Writing from other worlds…

July 7, 2014

As English is the dominant world language, and it’s ours, I have always felt that literature from other countries barely gets a look-in in the UK. It’s one of the reasons why I read French Literature at university along with English, and have worked to sustain my working knowledge of one other language. And then, there’s the fact that, proud as I am to have the language of Shakespeare as my mother tongue, I’m in fact only half English. The other half of me is Polish, and this has always reminded me that there is another world, there are other worlds out there…

It’s not possible for anyone to keep up with all the literature in the world; I don’t know how long ago that might once have been possible. So I’m aware that, even though I read quite widely, I’m only scratching the surface of what’s out there. When I read other people’s blogs about literature, I see how much else there is that I have no awareness of. So I choose, I follow certain tracks for certain reasons. This means that others are inevitably ignored. I have always been interested in Eastern European literature, particularly that written during the time of the various so-called communist regimes of the Cold War; it was fascinating to observe truths being told even under the eyes of the censors. Now, of course, that writers there have the same ‘freedoms’ as we have in the West, they are writing more of the same stuff that we produce. Having my origins in the outcome of the Second World War, I have also been fascinated with how Germans have come to terms (or not) with what was done by them and in their names during the Hitler years; I suppose Gunter Grass and Heinrich Boll spring to mind at once.

Something fascinated me with Latin America and magic realism – I can’t remember what or when – and I like the perspective it offers on life and story-telling. And a chance discovery of the Institut du Monde Arabe in Paris and its amazing bookshop opened my eyes to some of the literature of the Arab world: so very different, but, as importantly, just as valid a perspective on the world as our own. Amin Maalouf and Naguib Mahfouz spring immediately to mind.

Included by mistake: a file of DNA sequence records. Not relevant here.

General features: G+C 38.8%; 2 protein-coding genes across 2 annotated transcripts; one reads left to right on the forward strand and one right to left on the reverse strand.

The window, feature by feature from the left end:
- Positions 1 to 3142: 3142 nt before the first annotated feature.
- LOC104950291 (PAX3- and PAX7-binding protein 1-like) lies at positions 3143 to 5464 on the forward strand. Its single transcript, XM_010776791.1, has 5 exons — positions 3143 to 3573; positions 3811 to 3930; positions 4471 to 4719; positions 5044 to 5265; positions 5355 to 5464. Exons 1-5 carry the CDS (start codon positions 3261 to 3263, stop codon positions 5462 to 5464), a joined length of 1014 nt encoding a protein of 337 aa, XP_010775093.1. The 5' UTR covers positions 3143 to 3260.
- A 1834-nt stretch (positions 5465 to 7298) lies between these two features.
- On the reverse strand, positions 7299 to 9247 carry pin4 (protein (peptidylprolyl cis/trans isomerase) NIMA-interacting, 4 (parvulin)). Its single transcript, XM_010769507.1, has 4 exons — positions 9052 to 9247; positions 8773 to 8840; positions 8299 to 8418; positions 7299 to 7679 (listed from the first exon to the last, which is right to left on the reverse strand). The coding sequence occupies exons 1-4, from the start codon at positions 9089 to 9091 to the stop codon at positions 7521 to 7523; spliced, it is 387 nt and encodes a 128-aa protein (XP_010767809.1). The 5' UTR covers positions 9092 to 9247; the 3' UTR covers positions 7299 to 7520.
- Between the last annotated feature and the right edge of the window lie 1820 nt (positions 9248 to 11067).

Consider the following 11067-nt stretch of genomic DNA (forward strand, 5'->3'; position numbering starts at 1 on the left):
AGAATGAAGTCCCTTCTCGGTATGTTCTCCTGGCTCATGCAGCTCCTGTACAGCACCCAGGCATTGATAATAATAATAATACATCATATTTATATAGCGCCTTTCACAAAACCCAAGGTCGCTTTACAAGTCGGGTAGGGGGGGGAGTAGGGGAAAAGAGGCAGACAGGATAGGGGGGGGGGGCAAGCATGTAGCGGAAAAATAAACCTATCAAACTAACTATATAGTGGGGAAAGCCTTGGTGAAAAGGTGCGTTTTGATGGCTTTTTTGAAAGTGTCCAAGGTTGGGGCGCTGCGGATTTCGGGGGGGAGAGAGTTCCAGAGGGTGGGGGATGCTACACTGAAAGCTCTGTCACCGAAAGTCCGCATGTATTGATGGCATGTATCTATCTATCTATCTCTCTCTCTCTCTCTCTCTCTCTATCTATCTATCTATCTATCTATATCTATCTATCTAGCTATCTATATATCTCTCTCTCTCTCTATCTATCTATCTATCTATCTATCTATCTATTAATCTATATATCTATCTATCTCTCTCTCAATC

I would find it almost impossible to justify what I’m about to say, which is that, in comparison with the literature I’ve just described above, I have found a great deal of the English and American literature I have encountered from the same time-period, ie since the Second World War, rather dull, introspective, navel-gazing even. I’ll counter this immediately by mentioning Joseph Heller’s Catch-22 and Margaret Atwood’s The Handmaid’s Tale as instances of new and exciting anglophone writing, but also categorise them as the exceptions that prove the rule.

Reading through what I’ve just written, I’m realising that I can’t just leave things there; I’m going to have to explore some of the bold and sweeping statements I’ve made in more depth and detail, and attempt to be clearer and fairer…

to be continued…

Advertisements

Leave a Reply

Fill in your details below or click an icon to log in:

WordPress.com Logo

You are commenting using your WordPress.com account. Log Out /  Change )

Google photo

You are commenting using your Google account. Log Out /  Change )

Twitter picture

You are commenting using your Twitter account. Log Out /  Change )

Facebook photo

You are commenting using your Facebook account. Log Out /  Change )

Connecting to %s

This site uses Akismet to reduce spam. Learn how your comment data is processed.

%d bloggers like this: